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Surgical Treatment of Cervical Radiculopathy

Meta-analysis of Randomized Controlled Trials

Gutman, Gabriel, MD∗,†; Rosenzweig, Derek H., PhD; Golan, Jeff D., MD, FRCS(c)∗,†

doi: 10.1097/BRS.0000000000002324

Study Design. Meta-analysis of published randomized controlled trials (RCTs).

Objective. To determine whether anterior cervical discectomy and fusion (ACDF), cervical disc replacement (CDR), or minimally invasive posterior cervical foraminotomy (MI-PCF) provides the best outcomes for patients with symptomatic single-level, single-side, and cervical radiculopathy.

Summary of Background Data. The surgical treatment of cervical radiculopathy is still controversial. ACDF has been widely used as a “gold standard.” CDR has evolved and become a motion-preserving alternative with a potentially lower incidence of adjacent segment disease. However, both techniques require anterior neck dissection that carries a potential for serious morbidity. MI-PCF is a motion-preserving technique that can be performed with minimal invasiveness but has not gained universal acceptance.

Methods. Electronic database search for RCTs comparing the efficacy and effectiveness of ACDF, CDR, and MI-PCF was performed. Meta-analysis was done for secondary surgical procedures and adverse events.

Results. A total of 358 studies were retrieved, of which four RCT reports met the inclusion criteria for this study. Three studies present clinical data comparing ACDF and CDR, and one study presents data comparing ACDF and MI-PCF. Available data from the RCTs analyzed concluded that ACDF, CDR, and MI-PCF result in significant improvements in relevant symptoms, clinical, and functional outcomes in patients with single-level, single side cervical radiculopathy refractory to nonoperative treatment. CDR had the lowest percentage of secondary surgical procedures (P = 0.0178) whereas MICPF had the lowest percentage of adverse events (P < 0.0001).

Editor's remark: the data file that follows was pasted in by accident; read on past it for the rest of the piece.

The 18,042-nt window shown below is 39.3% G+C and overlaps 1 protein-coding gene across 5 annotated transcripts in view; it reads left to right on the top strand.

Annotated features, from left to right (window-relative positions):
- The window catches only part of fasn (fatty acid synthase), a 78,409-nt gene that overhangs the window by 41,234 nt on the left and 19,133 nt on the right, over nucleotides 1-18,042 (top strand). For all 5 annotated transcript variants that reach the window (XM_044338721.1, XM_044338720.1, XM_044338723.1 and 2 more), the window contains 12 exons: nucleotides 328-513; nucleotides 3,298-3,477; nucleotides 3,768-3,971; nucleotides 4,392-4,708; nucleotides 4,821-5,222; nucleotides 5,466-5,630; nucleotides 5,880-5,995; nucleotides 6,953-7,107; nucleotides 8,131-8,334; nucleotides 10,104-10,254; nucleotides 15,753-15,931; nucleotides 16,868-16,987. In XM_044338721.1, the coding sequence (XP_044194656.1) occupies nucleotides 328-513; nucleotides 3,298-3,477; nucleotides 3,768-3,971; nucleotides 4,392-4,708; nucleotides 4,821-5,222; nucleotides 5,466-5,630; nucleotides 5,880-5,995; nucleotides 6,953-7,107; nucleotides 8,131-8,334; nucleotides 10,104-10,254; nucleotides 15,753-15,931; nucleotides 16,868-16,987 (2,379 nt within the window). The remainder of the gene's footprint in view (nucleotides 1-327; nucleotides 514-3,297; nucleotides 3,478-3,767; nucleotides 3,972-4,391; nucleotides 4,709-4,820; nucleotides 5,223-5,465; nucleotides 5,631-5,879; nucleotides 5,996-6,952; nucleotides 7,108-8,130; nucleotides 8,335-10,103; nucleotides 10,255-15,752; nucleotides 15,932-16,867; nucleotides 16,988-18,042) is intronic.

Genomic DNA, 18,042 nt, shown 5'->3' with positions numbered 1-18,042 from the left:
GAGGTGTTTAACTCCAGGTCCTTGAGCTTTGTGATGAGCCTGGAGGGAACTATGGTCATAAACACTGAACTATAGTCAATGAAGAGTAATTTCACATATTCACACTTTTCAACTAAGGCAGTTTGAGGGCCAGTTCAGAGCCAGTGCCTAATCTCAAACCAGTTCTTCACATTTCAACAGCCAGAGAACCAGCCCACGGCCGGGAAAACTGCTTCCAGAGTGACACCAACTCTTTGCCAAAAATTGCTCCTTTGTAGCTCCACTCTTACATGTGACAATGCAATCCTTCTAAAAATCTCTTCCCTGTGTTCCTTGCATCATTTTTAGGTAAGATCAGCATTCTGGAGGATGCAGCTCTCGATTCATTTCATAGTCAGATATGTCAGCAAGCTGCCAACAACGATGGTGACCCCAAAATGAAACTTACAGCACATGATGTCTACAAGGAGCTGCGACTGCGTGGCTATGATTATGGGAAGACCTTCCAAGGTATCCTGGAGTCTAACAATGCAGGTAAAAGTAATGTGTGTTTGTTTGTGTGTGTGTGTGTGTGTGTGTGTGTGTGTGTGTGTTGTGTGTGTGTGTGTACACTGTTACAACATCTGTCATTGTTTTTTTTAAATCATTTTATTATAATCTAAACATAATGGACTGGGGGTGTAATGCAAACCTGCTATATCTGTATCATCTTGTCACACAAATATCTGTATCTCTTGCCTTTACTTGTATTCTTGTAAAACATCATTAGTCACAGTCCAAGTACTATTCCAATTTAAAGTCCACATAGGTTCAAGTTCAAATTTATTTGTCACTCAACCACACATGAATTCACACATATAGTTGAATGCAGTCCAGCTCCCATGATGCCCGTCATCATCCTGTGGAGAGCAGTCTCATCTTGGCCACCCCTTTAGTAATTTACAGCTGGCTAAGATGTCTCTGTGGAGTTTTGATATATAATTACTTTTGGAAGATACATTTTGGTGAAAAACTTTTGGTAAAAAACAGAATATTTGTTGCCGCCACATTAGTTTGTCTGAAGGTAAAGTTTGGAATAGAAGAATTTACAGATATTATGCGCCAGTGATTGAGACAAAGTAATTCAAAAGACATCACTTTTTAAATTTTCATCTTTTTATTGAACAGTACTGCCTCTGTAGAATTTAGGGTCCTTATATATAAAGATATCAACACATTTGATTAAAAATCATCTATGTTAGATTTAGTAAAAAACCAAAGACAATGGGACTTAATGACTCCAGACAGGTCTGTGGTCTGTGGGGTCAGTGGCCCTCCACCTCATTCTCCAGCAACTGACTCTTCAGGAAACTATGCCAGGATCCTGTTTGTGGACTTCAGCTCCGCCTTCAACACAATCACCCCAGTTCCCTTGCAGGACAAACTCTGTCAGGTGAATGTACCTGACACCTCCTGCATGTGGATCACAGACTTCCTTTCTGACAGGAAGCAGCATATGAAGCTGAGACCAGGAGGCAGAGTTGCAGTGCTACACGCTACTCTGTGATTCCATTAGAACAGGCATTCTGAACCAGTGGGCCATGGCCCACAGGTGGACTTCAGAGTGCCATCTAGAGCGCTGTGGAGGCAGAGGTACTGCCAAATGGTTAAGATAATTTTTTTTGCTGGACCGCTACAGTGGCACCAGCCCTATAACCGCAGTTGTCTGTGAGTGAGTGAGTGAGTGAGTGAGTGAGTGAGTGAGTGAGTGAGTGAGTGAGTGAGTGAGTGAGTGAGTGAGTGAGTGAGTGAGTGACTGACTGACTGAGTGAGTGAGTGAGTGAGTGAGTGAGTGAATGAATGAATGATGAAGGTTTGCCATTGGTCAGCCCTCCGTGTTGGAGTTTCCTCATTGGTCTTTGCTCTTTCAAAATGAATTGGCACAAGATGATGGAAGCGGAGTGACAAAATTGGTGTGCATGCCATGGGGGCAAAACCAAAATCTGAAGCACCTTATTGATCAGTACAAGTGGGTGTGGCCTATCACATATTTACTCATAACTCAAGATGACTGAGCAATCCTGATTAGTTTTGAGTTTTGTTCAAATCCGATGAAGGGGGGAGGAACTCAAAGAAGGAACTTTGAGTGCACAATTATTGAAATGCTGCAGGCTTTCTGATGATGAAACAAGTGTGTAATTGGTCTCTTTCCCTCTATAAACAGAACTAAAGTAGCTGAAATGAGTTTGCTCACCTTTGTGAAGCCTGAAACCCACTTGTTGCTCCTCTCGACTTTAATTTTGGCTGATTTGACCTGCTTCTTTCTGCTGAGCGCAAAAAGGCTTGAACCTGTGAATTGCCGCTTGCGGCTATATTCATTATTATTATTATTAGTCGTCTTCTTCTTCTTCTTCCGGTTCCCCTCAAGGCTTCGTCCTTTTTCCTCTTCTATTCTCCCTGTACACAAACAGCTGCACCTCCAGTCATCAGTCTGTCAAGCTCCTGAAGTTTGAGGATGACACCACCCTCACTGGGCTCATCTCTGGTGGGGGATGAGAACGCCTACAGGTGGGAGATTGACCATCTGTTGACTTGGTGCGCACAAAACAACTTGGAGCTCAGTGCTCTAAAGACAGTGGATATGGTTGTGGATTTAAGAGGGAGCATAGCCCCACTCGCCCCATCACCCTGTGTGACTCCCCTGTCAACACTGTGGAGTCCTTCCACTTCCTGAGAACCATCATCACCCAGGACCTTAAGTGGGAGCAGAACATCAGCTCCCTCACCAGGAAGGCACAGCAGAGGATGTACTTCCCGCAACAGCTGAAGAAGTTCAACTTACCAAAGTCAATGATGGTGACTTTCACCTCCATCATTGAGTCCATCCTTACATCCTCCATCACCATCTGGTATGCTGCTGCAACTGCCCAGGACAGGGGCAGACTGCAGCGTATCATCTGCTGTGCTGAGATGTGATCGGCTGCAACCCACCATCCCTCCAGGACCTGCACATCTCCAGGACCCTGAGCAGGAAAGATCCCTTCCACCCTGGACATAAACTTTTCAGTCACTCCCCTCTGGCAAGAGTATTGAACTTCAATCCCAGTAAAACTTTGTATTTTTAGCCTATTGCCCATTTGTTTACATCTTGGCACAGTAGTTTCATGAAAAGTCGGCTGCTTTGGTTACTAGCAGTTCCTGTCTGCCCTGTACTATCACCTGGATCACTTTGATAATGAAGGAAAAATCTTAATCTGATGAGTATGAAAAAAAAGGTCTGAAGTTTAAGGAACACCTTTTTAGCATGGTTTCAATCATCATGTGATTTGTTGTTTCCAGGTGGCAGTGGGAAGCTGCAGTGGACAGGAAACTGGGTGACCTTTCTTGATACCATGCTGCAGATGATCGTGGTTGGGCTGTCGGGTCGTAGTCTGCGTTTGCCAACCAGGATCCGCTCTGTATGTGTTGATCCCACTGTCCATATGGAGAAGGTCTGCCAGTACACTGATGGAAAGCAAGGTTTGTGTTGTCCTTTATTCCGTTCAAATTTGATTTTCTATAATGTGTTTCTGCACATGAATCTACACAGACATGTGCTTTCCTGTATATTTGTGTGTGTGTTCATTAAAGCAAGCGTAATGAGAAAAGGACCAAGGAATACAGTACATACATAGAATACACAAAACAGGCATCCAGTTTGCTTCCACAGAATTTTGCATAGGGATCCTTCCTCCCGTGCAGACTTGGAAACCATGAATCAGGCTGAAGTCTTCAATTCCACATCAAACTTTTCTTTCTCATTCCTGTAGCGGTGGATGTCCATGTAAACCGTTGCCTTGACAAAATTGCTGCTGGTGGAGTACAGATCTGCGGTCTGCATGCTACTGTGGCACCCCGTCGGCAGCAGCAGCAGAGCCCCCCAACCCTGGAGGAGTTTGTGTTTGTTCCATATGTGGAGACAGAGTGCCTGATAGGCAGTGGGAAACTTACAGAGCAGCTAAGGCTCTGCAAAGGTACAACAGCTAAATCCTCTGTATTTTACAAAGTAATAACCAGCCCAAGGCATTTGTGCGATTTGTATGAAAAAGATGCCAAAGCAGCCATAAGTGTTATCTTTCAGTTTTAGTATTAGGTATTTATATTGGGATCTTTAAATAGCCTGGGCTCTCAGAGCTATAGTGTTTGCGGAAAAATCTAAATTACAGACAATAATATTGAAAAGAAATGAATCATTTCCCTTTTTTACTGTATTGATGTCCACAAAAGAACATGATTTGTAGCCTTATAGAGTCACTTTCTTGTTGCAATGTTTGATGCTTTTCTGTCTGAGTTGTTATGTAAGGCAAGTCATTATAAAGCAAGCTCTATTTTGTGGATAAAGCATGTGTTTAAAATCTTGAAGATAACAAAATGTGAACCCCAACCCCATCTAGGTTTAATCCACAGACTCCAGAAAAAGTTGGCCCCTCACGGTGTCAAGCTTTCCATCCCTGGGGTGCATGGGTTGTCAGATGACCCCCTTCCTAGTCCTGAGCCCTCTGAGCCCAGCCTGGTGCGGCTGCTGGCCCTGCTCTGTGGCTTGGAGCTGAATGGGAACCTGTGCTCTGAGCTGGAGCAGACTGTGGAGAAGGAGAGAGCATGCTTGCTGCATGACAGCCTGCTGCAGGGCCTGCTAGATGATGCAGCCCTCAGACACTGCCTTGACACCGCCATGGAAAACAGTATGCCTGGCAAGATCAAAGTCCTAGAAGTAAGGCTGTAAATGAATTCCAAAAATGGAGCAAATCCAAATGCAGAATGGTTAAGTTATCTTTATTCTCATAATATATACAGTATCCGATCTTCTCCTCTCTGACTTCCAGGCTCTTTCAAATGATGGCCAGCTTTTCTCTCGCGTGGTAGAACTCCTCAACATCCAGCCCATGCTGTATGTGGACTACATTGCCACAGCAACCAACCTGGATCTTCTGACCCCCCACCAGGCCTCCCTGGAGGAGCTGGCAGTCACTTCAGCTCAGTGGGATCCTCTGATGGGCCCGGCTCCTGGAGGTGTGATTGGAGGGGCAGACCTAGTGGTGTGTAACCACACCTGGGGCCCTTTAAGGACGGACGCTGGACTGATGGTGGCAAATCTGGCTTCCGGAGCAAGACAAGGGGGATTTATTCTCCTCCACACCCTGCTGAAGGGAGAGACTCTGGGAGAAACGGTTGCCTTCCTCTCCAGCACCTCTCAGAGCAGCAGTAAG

Conclusion. All three techniques are effective in treating cervical radicular symptoms. MI-PCF has the lowest rate of adverse events whereas CDR has the lowest rate of secondary procedures. There is insufficient evidence to show which technique is the most effective and provides the longest-lasting symptom relief.

Level of Evidence: 1

Department of Neurosurgery, Jewish General Hospital, Montreal, Quebec, Canada

Department of Neurosurgery, McGill University, Montreal, Quebec, Canada

Department of Surgery, McGill University, Montreal, Quebec, Canada.

Address correspondence and reprint requests to Jeff D. Golan, MD, FRCS(c), Department of Neurosurgery, Division of Neurosurgery, Jewish General Hospital, Montreal, QC, Canada; E-mail:

Received 22 March, 2017

Revised 12 June, 2017

Accepted 16 June, 2017

The manuscript submitted does not contain information about medical device(s)/drug(s).

No funds were received in support of this work.

No relevant financial activities outside the submitted work.

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